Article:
Best of the Tetons

Alpenglow at Snake River Overlook

Snake River Overlook Winter Stars and Sunrise :

A Sequence of Photos on a Cold February Morning

SRO Stars

Today, on my 64th birthday, I jumped up at 3:30 am. I looked out my windows to see stars and clear skies. A Winter storm and cloudy skies are on the horizon. The executive decision had to be made. I headed North to Snake River Overlook. I began shooting at 4:50 am under clear skies and abundant stars. Temperatures ranged from 0°F to -2°F, made a bit colder feeling by the light breeze.

For the night shots, I used my Nikon D5 with ISO settings ranging from 2500 to 6000 using a Nikon 24-70 lens. Midway through the “blue light” period, I switched over to a Nikon D850 body.

Snake River Overlook

During the darkest period (astronomical midnight), I typically adjust the White Balance to around 4000K which helps add a little blue to the otherwise gray sky. If shooting in RAW, it’s really not an issue, but I like to see the blue on the back of the camera while shooting. As the blue light period begins, I adjust the White Balance gradually up to around 5250K and usually switch to much lower ISO values.

Snake River Overlook

This is a desaturated version of the previous image. It’s probably closer to the reality of the scene. Occasionally, I make this kind of adjustment after I look at the images with “fresh eyes”…usually a day or two after I process them. It seems night photographers use a lot of “artistic license” and push the nigh time reality, especially when rendering the Milky Way. Personally, I’m okay with the saturated adjustments as long as it still looks like a night scene.

Snake River Overlook

This shot was taken at Snake River Overlook, looking North. The band of peach colored light at the horizon is from Bozeman, MT, 135 miles away!

The last time I tried to take photos at this time of the morning, clouds rolled over the range and effectively ruined my night shots. Normally, night photographers go out on “new moon” nights. Weather reports, when viewed the night before, can only be considered a “guide”. Fog can build up from below and clouds can completely cover the entire range, but I never know that until I make the commitment and get up early. It’s always dark when leaving town. I never know how the range is going to look until I get to about the entrance of Schwabacher Landing. Today it was good. Some days, I turn around and head on home or possibly to the Gros Ventre to wait for wildlife opportunities.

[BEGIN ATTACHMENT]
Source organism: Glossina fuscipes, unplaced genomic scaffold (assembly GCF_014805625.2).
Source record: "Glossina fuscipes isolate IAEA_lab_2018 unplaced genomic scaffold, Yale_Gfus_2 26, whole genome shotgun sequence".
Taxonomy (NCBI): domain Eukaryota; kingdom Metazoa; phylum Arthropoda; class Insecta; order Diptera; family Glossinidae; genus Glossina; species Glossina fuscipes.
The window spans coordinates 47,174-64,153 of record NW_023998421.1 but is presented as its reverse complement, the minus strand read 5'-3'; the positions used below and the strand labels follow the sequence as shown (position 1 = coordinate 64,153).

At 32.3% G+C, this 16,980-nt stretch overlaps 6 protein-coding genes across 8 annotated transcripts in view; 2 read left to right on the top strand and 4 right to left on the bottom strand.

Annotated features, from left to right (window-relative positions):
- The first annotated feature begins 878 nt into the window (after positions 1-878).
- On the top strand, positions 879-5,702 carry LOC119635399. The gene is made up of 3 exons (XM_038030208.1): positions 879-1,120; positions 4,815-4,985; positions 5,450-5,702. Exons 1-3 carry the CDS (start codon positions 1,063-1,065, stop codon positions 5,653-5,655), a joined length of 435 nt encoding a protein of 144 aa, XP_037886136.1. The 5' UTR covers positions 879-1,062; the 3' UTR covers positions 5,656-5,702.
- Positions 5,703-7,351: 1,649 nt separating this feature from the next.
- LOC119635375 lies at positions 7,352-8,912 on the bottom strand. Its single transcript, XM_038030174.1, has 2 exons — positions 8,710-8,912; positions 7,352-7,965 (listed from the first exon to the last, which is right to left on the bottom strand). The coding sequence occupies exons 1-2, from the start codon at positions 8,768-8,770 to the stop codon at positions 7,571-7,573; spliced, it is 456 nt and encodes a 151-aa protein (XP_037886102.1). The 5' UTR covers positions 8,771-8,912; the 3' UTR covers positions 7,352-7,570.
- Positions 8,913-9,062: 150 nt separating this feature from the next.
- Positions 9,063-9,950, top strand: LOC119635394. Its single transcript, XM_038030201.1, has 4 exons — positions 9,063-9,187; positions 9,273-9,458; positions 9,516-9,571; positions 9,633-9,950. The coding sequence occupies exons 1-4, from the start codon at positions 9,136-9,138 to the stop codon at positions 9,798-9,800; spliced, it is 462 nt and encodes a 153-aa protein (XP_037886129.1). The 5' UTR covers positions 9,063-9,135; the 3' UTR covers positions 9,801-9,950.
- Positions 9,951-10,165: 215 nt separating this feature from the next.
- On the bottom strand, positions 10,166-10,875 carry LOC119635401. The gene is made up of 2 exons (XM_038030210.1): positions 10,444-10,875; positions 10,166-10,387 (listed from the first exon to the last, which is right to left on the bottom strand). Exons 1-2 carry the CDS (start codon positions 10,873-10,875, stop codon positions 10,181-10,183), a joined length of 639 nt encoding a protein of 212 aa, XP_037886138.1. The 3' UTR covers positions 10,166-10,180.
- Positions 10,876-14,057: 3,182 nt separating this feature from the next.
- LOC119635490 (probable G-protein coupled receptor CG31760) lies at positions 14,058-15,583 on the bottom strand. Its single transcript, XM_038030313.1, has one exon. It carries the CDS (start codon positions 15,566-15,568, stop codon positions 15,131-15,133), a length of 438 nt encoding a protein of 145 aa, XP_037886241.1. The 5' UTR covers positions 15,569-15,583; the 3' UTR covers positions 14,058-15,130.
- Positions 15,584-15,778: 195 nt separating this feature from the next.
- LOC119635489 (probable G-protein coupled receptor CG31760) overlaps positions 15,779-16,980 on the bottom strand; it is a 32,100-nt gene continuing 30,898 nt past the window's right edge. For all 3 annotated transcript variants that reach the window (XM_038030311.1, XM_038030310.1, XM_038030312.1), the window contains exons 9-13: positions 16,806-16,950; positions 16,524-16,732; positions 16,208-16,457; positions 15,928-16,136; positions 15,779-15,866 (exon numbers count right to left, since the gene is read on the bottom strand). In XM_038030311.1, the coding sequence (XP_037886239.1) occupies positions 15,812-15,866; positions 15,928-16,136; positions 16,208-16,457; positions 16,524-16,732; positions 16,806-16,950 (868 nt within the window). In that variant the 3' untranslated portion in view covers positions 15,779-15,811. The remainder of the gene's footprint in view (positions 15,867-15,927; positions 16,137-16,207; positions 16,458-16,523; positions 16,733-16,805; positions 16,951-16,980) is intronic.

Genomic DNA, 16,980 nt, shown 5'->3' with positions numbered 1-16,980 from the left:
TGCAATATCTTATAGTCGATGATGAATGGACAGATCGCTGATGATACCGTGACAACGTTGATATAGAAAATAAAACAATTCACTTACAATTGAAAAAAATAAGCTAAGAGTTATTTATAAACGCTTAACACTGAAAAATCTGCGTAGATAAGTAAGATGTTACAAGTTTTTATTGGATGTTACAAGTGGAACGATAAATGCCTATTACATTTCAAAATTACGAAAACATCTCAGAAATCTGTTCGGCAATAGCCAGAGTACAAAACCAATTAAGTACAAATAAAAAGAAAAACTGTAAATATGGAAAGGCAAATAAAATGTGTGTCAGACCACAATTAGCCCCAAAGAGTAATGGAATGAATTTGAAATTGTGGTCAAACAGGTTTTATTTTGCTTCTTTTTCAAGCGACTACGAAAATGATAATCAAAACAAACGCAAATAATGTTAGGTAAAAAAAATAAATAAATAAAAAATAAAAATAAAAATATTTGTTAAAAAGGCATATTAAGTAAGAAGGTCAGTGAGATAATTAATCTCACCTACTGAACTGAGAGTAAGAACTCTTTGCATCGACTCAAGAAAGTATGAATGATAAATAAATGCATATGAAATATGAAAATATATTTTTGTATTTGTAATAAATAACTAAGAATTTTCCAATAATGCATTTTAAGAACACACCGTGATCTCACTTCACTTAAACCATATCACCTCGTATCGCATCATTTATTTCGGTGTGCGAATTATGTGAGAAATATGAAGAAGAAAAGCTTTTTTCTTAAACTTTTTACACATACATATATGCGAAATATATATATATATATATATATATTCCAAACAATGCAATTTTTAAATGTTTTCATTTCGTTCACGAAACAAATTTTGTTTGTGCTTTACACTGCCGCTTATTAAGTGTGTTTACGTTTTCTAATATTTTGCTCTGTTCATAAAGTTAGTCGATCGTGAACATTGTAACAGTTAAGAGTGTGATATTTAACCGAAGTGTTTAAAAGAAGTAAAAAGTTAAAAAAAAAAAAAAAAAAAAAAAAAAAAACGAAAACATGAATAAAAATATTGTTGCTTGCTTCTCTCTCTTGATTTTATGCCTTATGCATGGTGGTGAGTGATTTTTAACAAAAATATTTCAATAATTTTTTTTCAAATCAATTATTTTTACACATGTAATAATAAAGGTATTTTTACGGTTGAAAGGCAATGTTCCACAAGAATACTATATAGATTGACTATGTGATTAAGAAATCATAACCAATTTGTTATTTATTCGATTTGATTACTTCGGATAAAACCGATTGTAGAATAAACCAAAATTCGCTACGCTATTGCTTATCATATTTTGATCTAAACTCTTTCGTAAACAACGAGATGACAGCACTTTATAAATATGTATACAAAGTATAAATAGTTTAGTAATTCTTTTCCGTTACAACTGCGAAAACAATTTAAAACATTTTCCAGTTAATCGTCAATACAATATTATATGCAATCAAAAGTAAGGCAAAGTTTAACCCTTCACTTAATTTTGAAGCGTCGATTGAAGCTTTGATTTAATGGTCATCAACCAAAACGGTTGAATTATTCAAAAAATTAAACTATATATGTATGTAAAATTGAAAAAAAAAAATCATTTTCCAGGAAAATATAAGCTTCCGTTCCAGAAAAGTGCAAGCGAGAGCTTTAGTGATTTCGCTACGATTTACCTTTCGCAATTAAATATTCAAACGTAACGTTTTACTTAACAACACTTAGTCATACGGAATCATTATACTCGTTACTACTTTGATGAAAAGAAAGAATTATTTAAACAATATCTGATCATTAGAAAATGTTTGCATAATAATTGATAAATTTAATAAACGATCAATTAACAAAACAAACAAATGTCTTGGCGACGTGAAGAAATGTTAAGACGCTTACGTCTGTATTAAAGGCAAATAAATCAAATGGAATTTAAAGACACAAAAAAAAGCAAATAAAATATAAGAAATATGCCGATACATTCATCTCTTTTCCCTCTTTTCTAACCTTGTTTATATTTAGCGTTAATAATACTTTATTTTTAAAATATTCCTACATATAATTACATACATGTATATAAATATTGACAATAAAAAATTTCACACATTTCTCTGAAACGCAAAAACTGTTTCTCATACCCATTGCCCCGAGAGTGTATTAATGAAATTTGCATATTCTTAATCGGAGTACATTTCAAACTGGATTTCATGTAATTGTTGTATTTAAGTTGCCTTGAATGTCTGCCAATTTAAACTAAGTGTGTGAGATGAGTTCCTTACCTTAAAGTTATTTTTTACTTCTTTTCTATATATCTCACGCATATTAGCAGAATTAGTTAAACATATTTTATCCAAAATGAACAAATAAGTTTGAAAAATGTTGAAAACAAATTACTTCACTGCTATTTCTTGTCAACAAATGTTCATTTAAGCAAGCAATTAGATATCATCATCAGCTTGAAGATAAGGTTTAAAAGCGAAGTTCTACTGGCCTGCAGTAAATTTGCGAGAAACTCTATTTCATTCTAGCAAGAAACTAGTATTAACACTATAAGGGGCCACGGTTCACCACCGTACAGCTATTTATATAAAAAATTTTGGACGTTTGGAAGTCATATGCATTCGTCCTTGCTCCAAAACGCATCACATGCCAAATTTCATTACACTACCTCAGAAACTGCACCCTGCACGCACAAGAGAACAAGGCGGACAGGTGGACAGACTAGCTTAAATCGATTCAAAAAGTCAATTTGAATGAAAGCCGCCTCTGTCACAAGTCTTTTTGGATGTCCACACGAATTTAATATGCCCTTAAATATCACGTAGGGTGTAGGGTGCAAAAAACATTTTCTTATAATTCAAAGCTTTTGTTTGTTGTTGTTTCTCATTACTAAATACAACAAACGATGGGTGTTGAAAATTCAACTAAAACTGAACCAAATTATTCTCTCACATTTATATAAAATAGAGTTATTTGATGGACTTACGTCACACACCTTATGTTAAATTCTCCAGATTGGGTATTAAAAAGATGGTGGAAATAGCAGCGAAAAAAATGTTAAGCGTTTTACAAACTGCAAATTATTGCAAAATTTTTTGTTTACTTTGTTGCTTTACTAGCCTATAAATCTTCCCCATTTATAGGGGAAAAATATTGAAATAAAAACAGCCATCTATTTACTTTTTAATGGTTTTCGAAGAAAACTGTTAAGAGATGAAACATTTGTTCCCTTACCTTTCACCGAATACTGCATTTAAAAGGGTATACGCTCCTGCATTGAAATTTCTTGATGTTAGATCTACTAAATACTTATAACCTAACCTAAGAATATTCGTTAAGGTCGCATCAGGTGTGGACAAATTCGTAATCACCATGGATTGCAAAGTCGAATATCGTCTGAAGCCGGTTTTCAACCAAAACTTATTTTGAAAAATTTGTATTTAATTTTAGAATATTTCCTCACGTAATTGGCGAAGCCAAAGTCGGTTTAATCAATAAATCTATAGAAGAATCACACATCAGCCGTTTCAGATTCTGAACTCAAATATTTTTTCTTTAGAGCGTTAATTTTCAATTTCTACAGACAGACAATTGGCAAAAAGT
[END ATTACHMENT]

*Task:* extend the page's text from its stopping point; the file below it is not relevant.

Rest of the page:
Crescent Moon

At 5:06 AM this morning, a crescent moon began to rise over the eastern ridge line. In reality. the crescent portion only covered 10-15% or so of the moon, but it still emits a fair amount of light. It turns into a ball of white in an early morning shot if the sky is still mostly dark.

Snake River Overlook

Crescent MoonLight from a crescent moon can actually be a good thing! The thin sliver of reflected light helped softly illuminate the mountains, yet let the stars shine through. A full moon, on the other hand, can wash out the stars and cast unnatural shadows.

I was fairly well bundled up this morning. I wore my heaviest wool socks, long underwear, warmest boots, long sleeve undershirt, long sleeve shirt, and two heavy jackets. When it looked like I’ll be actually taking photos, I opened a couple of “chemical hand warmers”, and I should have opened a couple of toe warmers. I was at the SRO parking lot at around 4:30 to 4:40 AM. The last shot I took there was at 7:30 AM. Three hours standing essentially still in that kind of cold is more than I can usually stand. I went back to the warm truck two or three times. I don’t like the idea of wasting gas while idling the truck, but I figure that’s a reasonable investment vs getting frostbite on my toes and fingers.

Rising Moon

I often ask SIRI, “What time is sunrise today?” or “What time is moon rise or moon set today?” It helps to know the times. Astronomical midnight ends at roughly two hours before sunrise (or begins two hours past sunset). Sunrise was at 7:26 AM today, so I could anticipate the faint beginnings of the blue light period at 5:26 AM. It usually takes 10 or 15 minutes to notice the change, however.

This link is included in the Navigation bar on Best of the Tetons either on the right side or at the bottom of each post on the site. Notice on the Sun & Moon page, the “blue light” period is divided into Astronomical Twilight, Nautical Twilight, and Civil Twilight of around 30 minutes each.

Blue Light Pano

This image was taken at 6:22 AM, or roughly an hour before sunrise, but still within the blue light or twilight period. I did almost no post production or processing in this one.

Light Touch

Same image, but with a little bit of post production.

Blue Light with a Touch of Pink

This is about where I would take the image. At this time of the morning, the snow capped mountains begin to glow—even more so with the rising crescent moon. Stars are still evident, but fading. This is actually one of my favorite times of the morning.

Alpenglow at Snake River Overlook